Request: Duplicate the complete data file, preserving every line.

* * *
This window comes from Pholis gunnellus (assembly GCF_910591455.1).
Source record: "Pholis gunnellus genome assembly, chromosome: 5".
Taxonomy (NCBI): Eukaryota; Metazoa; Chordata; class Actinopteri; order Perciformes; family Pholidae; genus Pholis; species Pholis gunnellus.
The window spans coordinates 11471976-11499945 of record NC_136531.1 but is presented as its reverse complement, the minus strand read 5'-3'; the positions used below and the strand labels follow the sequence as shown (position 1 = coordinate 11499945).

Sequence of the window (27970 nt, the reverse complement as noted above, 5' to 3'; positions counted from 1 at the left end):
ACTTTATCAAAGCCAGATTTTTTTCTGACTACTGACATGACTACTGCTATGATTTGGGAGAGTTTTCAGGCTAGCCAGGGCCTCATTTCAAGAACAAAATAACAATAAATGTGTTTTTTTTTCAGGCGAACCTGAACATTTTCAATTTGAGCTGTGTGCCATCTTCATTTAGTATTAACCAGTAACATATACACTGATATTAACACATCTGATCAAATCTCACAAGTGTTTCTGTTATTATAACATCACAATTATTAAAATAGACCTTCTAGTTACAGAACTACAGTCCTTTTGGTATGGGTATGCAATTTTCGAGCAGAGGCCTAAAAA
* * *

This window comes from Pholis gunnellus (assembly GCF_910591455.1).
Source record: "Pholis gunnellus genome assembly, chromosome: 5".
Taxonomy (NCBI): Eukaryota; Metazoa; Chordata; class Actinopteri; order Perciformes; family Pholidae; genus Pholis; species Pholis gunnellus.
The window spans coordinates 11471976-11499945 of record NC_136531.1 but is presented as its reverse complement, the minus strand read 5'-3'; the positions used below and the strand labels follow the sequence as shown (position 1 = coordinate 11499945).

Sequence of the window (27970 nt, the reverse complement as noted above, 5' to 3'; positions counted from 1 at the left end):
ACTTTATCAAAGCCAGATTTTTTTCTGACTACTGACATGACTACTGCTATGATTTGGGAGAGTTTTCAGGCTAGCCAGGGCCTCATTTCAAGAACAAAATAACAATAAATGTGTTTTTTTTTCAGGCGAACCTGAACATTTTCAATTTGAGCTGTGTGCCATCTTCATTTAGTATTAACCAGTAACATATACACTGATATTAACACATCTGATCAAATCTCACAAGTGTTTCTGTTATTATAACATCACAATTATTAAAATAGACCTTCTAGTTACAGAACTACAGTCCTTTTGGTATGGGTATGCAATTTTCGAGCAGAGGCCTAAAAA